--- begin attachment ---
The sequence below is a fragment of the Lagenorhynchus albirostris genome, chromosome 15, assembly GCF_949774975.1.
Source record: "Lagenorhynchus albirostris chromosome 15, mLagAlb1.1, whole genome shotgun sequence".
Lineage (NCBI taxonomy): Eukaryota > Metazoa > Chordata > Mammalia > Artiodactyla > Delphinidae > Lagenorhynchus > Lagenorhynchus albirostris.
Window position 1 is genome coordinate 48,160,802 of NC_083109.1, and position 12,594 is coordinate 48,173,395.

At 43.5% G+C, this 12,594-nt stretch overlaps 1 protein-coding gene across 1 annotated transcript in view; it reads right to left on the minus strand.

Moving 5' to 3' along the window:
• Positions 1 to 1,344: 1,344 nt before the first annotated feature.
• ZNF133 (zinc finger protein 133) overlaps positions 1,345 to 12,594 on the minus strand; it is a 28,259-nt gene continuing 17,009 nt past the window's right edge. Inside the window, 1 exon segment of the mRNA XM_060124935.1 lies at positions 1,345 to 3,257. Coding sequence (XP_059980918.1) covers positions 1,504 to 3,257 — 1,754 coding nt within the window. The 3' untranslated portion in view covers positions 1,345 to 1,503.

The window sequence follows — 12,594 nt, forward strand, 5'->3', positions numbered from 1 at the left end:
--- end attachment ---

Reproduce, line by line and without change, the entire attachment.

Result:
The sequence below is a fragment of the Lagenorhynchus albirostris genome, chromosome 15, assembly GCF_949774975.1.
Source record: "Lagenorhynchus albirostris chromosome 15, mLagAlb1.1, whole genome shotgun sequence".
Lineage (NCBI taxonomy): Eukaryota > Metazoa > Chordata > Mammalia > Artiodactyla > Delphinidae > Lagenorhynchus > Lagenorhynchus albirostris.
Window position 1 is genome coordinate 48,160,802 of NC_083109.1, and position 12,594 is coordinate 48,173,395.

At 43.5% G+C, this 12,594-nt stretch overlaps 1 protein-coding gene across 1 annotated transcript in view; it reads right to left on the minus strand.

Moving 5' to 3' along the window:
• Positions 1 to 1,344: 1,344 nt before the first annotated feature.
• ZNF133 (zinc finger protein 133) overlaps positions 1,345 to 12,594 on the minus strand; it is a 28,259-nt gene continuing 17,009 nt past the window's right edge. Inside the window, 1 exon segment of the mRNA XM_060124935.1 lies at positions 1,345 to 3,257. Coding sequence (XP_059980918.1) covers positions 1,504 to 3,257 — 1,754 coding nt within the window. The 3' untranslated portion in view covers positions 1,345 to 1,503.

The window sequence follows — 12,594 nt, forward strand, 5'->3', positions numbered from 1 at the left end: